PITTSBURGH (KDKA) -- Flu season has started.
"The flu has arrived here in Pennsylvania. We've seen cases now for several weeks. And, nationally, there's been a significant increase in the last several weeks as well," says Allegheny General Hospital internist Dr. Marc Itskowitz.
Some states are reporting widespread activity, and others, local activity.
"We're seeing earlier cases, and the predominant strain is H3N2, which is different from prior seasons," he adds. "The seasons in which H3N2 predominates, those are the seasons we see more severe illness, more hospitalizations."
And there is some concern this year's vaccine may only reduce the risk by 10 percent.
"Ten percent was the number in Australia. We won't know what the number is here in the United States for several months," he said.
Australia, where the flu season comes before ours, had a high number of cases and more than the usual number of people in the hospital with the flu.
"The World Health Organization decides which strains go into each year's vaccine," says KDKA Health Editor, Dr. Maria Simbra. "Sometimes the circulating viruses mutate and change the proteins on their surface that the vaccine recognizes, or the vaccine virus mutates in the manufacturing process."
How well it works depends on the strains covered, and the person it goes into.
"Some patients generate antibodies that are protective and others don't," Dr. Itskowitz explains.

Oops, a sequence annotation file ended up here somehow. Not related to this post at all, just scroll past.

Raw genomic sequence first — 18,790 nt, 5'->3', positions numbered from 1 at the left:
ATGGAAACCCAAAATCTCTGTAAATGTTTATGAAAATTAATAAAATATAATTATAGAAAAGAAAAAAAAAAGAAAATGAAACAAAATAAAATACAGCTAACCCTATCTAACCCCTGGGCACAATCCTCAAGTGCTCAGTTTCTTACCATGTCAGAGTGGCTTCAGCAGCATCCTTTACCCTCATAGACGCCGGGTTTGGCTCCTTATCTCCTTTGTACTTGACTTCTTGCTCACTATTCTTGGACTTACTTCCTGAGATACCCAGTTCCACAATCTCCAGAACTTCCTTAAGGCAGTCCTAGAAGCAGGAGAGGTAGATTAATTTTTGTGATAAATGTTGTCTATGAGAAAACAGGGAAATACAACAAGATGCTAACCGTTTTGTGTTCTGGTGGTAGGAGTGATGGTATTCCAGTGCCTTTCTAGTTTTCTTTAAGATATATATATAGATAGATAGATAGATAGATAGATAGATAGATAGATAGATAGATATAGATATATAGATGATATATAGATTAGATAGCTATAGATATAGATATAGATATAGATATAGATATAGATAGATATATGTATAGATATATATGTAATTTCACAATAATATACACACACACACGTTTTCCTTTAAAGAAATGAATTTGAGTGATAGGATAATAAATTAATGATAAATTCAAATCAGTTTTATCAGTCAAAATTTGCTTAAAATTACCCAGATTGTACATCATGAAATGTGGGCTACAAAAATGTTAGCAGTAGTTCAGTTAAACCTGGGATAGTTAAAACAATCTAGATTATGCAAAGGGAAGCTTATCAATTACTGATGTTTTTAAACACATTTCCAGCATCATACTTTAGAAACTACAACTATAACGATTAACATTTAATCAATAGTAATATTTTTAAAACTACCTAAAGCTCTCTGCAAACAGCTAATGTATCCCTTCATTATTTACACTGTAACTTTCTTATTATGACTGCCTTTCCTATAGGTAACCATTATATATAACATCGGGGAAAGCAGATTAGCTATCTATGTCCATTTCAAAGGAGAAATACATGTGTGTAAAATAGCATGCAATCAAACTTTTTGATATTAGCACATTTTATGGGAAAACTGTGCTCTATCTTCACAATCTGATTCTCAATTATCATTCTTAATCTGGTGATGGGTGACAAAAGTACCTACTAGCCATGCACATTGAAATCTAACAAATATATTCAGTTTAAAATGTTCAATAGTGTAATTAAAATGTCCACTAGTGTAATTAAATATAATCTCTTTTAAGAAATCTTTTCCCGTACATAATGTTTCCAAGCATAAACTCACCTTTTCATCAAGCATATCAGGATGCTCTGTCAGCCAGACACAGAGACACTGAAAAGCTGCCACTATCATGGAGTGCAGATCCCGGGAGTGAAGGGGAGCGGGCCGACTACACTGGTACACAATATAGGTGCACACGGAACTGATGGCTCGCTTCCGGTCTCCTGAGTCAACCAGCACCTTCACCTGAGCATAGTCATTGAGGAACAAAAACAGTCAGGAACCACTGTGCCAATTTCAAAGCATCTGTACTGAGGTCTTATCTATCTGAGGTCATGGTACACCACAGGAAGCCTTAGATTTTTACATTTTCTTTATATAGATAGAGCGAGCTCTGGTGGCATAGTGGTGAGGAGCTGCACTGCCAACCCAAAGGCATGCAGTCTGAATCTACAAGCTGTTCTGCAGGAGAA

Even a little protection is better than none.
"Every year about 200,000 people get hospitalized. That's where the cost really goes up. If you can save or reduce the amount of patients being hospitalized, it is a cost-effective approach," he says.
With the holidays coming up, and people traveling from one part of the country to another, take extra care. Avoid sick people, and wash your hands often.
"In any given patient, it really comes down to 0 or 100. Either you're going to get the flu this year or you're not," Dr. Itskowitz says, "You have to be careful even if you've had the flu vaccine."
Allegheny County Health Department Director Dr. Karen Hacker tells the "KDKA Morning News" it is important that people still get immunized.
"You should still be getting your flu vaccine and this is a good time to get it," said Dr. Hacker.
The flu vaccine covers four different strains of influenza, and Dr. Hacker says even if the vaccine isn't working as well as planned, it is still important to get vaccinated.
"We are very concerned that we don't want that dissuading people from getting their vaccines because a whole uncovered population is going to be in a much worse potential condition because then you can see flu really spread among everyone," said Dr. Hacker.
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